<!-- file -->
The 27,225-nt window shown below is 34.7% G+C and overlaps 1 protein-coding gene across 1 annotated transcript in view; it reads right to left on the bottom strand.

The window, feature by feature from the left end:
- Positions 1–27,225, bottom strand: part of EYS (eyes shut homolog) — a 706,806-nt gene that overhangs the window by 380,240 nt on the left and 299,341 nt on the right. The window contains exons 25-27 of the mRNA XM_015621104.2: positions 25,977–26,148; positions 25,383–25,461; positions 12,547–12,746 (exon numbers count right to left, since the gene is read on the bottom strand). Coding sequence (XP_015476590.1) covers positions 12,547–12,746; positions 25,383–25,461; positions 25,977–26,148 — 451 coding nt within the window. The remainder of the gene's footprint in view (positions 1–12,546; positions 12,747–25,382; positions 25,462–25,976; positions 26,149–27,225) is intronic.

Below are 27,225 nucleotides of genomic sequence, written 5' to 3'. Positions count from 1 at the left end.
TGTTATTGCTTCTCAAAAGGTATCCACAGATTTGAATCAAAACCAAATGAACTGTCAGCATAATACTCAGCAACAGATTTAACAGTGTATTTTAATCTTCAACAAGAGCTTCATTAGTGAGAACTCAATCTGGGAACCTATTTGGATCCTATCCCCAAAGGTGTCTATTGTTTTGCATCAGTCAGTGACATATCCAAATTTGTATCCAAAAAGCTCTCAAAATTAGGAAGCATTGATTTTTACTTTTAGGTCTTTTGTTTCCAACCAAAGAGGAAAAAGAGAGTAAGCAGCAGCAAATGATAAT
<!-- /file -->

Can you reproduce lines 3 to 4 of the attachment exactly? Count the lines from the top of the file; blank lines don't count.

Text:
- Positions 1–27,225, bottom strand: part of EYS (eyes shut homolog) — a 706,806-nt gene that overhangs the window by 380,240 nt on the left and 299,341 nt on the right. The window contains exons 25-27 of the mRNA XM_015621104.2: positions 25,977–26,148; positions 25,383–25,461; positions 12,547–12,746 (exon numbers count right to left, since the gene is read on the bottom strand). Coding sequence (XP_015476590.1) covers positions 12,547–12,746; positions 25,383–25,461; positions 25,977–26,148 — 451 coding nt within the window. The remainder of the gene's footprint in view (positions 1–12,546; positions 12,747–25,382; positions 25,462–25,976; positions 26,149–27,225) is intronic.

Below are 27,225 nucleotides of genomic sequence, written 5' to 3'. Positions count from 1 at the left end.